Mohammed Ashour, co-founder and CEO of Aspire Food Group, was a featured speaker at the Ritossa Family Office 5th Global Family Office Investment Summit organized by Anthony Ritossa and held in Dubai.
As our planet continues to shrink in resources, the world population continues to grow massively in appetite. Unfortunately, humans are depleting the world’s freshwater supply as well as the land required for agriculture, thus resulting in food shortages.
Consider the statistics:
Clearly a solution is needed and Aspire Food Group Co-Founder and CEO Mohammed Ashour has the answer. In fact, former U.S. President William H. Clinton said, “This team has really thought outside the box. This is incredible,” as the Clinton Global Initiative presented Aspire with its 2013 $1 million Hult Prize.
And just what is the solution to world hunger proposed by Aspire? Crickets. Yes, Aspire is addressing food security and sustainability with cost-effective insect farming technology. The company’s high quality Aketta™ protein is a nutritious and sustainable food source raised in a controlled environment to high standards, processed to nutraceutical standard and fed USDA-organic traceable and all natural feed.
Aspire’s business revolves around commercially producing crickets and palm weevils in the world’s first fully automated farm located in Austin, Texas. Its proprietary technology is based on artificial intelligence that results in large-scale amounts of protein. Automation keeps costs under control, insures a safe and sustainable food source, and positions the company for future expansion.
Established demand already exists around the world as 2 billion people already eat insects and the global market size is projected to reach $1.5 billion by 2020. This is because they are considered delicious and nutritious in many cultures. Insects are eaten by people at all ranges of the socioeconomic spectrum and are considered delicacies in many countries.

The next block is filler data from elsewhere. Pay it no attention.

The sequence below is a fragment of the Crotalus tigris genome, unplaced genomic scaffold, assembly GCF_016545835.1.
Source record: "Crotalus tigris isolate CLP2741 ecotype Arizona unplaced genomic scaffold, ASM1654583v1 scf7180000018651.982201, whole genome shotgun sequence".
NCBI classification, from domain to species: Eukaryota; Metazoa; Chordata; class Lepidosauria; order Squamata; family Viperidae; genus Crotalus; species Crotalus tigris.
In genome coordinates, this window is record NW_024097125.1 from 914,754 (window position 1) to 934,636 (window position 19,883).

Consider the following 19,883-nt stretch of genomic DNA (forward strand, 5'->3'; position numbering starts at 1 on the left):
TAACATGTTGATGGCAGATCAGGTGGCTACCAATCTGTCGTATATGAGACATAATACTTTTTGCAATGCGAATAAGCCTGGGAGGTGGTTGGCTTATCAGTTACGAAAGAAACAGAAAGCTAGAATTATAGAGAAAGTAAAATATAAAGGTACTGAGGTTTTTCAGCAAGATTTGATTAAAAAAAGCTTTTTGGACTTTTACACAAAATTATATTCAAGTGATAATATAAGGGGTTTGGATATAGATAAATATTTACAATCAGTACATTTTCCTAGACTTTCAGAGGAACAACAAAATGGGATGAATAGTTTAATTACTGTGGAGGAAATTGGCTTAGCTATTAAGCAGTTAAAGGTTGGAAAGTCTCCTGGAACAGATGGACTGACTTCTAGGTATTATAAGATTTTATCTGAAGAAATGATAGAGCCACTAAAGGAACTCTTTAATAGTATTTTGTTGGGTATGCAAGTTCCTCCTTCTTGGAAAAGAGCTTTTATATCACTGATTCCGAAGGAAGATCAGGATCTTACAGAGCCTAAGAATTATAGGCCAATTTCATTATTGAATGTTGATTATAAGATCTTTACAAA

From grasshoppers and ants in Mexico to fried locusts in Thailand, caterpillars in Africa and waterbugs in China, insects are a normal part of the food culture in many countries. Still, the “ick” factor exists in nations such as the United States where adoption is lower yet still projected to reach 10 billion by 2021. Clearly, we are now starting to see an increase of insect consumption in the western world. From cricket flour in consumer packaged goods to whole insects showing up on restaurant menus, people are rapidly embracing the idea of this ancient practice having a place at the modern table.
Aspire’s commitment to education on quality, flavor and sustainability is admirable and we applaud its efforts. It’s no wonder that the company has been featured in worldwide media outlets such as the Financial Times, Forbes, Wall Street Journal, CNN, Fast Company and more. Its future is certainly something to chirp about.
“Our world desperately needs protein sources that can scale responsibly, inexpensively, and with limited environmental impact,” Ashour said. “Insect protein is positioned to address this need better than any other animal protein source in the world today.”